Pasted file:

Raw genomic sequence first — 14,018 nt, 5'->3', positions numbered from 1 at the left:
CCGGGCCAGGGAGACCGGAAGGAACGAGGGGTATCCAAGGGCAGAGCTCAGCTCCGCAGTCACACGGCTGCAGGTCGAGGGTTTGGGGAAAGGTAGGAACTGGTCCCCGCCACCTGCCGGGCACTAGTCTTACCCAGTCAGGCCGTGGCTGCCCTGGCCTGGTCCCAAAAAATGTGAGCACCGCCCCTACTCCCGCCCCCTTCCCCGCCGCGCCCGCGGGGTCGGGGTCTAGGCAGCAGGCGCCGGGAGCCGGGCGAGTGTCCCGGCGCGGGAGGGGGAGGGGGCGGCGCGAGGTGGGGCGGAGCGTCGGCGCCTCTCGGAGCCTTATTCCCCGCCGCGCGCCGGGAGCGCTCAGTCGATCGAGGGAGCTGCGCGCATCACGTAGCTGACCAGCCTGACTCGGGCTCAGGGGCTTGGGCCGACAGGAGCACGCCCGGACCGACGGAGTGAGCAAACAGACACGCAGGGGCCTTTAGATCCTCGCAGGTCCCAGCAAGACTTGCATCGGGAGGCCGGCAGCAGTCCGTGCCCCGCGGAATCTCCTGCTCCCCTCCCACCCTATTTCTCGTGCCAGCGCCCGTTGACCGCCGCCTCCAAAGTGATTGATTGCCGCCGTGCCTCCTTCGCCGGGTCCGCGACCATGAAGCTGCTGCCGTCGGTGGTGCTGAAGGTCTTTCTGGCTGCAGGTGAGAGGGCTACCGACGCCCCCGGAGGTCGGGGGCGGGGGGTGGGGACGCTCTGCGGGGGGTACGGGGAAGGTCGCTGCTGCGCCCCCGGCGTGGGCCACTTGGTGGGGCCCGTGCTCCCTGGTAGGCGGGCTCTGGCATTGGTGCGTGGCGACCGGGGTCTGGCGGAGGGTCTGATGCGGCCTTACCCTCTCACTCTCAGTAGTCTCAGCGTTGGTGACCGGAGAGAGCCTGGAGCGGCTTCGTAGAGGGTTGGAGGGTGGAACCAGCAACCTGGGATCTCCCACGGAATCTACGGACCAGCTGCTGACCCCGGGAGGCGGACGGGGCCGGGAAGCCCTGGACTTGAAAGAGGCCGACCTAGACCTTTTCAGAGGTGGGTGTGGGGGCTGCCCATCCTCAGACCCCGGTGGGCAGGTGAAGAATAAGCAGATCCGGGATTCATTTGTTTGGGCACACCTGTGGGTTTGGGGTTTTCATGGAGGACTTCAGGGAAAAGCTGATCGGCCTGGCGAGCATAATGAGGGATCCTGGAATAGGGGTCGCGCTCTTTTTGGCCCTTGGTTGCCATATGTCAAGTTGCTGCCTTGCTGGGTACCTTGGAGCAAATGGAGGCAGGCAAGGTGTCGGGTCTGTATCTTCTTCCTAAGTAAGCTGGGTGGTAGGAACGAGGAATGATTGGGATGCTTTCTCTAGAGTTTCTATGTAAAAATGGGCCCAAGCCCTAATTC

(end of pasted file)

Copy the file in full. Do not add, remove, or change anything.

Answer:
Raw genomic sequence first — 14,018 nt, 5'->3', positions numbered from 1 at the left:
CCGGGCCAGGGAGACCGGAAGGAACGAGGGGTATCCAAGGGCAGAGCTCAGCTCCGCAGTCACACGGCTGCAGGTCGAGGGTTTGGGGAAAGGTAGGAACTGGTCCCCGCCACCTGCCGGGCACTAGTCTTACCCAGTCAGGCCGTGGCTGCCCTGGCCTGGTCCCAAAAAATGTGAGCACCGCCCCTACTCCCGCCCCCTTCCCCGCCGCGCCCGCGGGGTCGGGGTCTAGGCAGCAGGCGCCGGGAGCCGGGCGAGTGTCCCGGCGCGGGAGGGGGAGGGGGCGGCGCGAGGTGGGGCGGAGCGTCGGCGCCTCTCGGAGCCTTATTCCCCGCCGCGCGCCGGGAGCGCTCAGTCGATCGAGGGAGCTGCGCGCATCACGTAGCTGACCAGCCTGACTCGGGCTCAGGGGCTTGGGCCGACAGGAGCACGCCCGGACCGACGGAGTGAGCAAACAGACACGCAGGGGCCTTTAGATCCTCGCAGGTCCCAGCAAGACTTGCATCGGGAGGCCGGCAGCAGTCCGTGCCCCGCGGAATCTCCTGCTCCCCTCCCACCCTATTTCTCGTGCCAGCGCCCGTTGACCGCCGCCTCCAAAGTGATTGATTGCCGCCGTGCCTCCTTCGCCGGGTCCGCGACCATGAAGCTGCTGCCGTCGGTGGTGCTGAAGGTCTTTCTGGCTGCAGGTGAGAGGGCTACCGACGCCCCCGGAGGTCGGGGGCGGGGGGTGGGGACGCTCTGCGGGGGGTACGGGGAAGGTCGCTGCTGCGCCCCCGGCGTGGGCCACTTGGTGGGGCCCGTGCTCCCTGGTAGGCGGGCTCTGGCATTGGTGCGTGGCGACCGGGGTCTGGCGGAGGGTCTGATGCGGCCTTACCCTCTCACTCTCAGTAGTCTCAGCGTTGGTGACCGGAGAGAGCCTGGAGCGGCTTCGTAGAGGGTTGGAGGGTGGAACCAGCAACCTGGGATCTCCCACGGAATCTACGGACCAGCTGCTGACCCCGGGAGGCGGACGGGGCCGGGAAGCCCTGGACTTGAAAGAGGCCGACCTAGACCTTTTCAGAGGTGGGTGTGGGGGCTGCCCATCCTCAGACCCCGGTGGGCAGGTGAAGAATAAGCAGATCCGGGATTCATTTGTTTGGGCACACCTGTGGGTTTGGGGTTTTCATGGAGGACTTCAGGGAAAAGCTGATCGGCCTGGCGAGCATAATGAGGGATCCTGGAATAGGGGTCGCGCTCTTTTTGGCCCTTGGTTGCCATATGTCAAGTTGCTGCCTTGCTGGGTACCTTGGAGCAAATGGAGGCAGGCAAGGTGTCGGGTCTGTATCTTCTTCCTAAGTAAGCTGGGTGGTAGGAACGAGGAATGATTGGGATGCTTTCTCTAGAGTTTCTATGTAAAAATGGGCCCAAGCCCTAATTC